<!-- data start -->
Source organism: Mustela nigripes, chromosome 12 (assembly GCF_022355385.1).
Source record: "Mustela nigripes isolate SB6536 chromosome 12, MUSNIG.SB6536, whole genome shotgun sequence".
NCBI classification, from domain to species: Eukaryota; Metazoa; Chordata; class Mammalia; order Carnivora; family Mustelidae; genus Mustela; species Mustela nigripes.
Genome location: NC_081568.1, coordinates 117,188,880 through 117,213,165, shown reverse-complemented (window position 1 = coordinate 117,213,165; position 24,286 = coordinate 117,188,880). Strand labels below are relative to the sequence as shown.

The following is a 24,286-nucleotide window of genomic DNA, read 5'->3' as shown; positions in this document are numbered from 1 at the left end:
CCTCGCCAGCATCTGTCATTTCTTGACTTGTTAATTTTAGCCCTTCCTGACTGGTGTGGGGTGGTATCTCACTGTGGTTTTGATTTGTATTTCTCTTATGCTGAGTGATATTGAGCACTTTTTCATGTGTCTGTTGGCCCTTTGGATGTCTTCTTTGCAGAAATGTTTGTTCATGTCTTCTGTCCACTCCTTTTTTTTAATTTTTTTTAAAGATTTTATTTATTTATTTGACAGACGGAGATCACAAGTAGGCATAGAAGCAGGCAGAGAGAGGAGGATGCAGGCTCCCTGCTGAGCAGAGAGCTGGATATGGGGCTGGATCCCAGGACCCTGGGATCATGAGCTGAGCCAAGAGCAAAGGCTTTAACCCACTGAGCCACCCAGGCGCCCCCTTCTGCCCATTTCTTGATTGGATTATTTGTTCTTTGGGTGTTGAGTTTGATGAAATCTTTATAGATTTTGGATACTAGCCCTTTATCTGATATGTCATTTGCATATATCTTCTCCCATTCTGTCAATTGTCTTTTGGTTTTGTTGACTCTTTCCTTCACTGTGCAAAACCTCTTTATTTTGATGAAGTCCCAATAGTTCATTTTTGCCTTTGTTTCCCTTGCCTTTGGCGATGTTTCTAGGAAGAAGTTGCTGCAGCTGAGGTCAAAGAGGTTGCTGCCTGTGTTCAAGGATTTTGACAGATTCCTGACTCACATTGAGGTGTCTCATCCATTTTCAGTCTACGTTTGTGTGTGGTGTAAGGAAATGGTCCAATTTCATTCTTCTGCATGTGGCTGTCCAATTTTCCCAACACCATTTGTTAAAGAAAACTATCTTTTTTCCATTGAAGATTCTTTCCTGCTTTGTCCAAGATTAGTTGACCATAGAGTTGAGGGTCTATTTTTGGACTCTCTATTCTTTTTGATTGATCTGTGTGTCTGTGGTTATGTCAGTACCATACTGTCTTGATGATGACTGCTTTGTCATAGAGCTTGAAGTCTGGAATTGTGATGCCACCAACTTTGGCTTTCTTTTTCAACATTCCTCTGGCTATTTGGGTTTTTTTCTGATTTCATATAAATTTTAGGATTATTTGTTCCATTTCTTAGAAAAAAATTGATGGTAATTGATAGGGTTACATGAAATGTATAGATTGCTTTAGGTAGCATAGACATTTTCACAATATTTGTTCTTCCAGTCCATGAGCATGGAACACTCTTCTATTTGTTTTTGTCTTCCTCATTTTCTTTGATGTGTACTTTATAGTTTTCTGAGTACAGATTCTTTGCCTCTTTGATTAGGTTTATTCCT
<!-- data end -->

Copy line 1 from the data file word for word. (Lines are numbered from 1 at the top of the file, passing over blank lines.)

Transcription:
Source organism: Mustela nigripes, chromosome 12 (assembly GCF_022355385.1).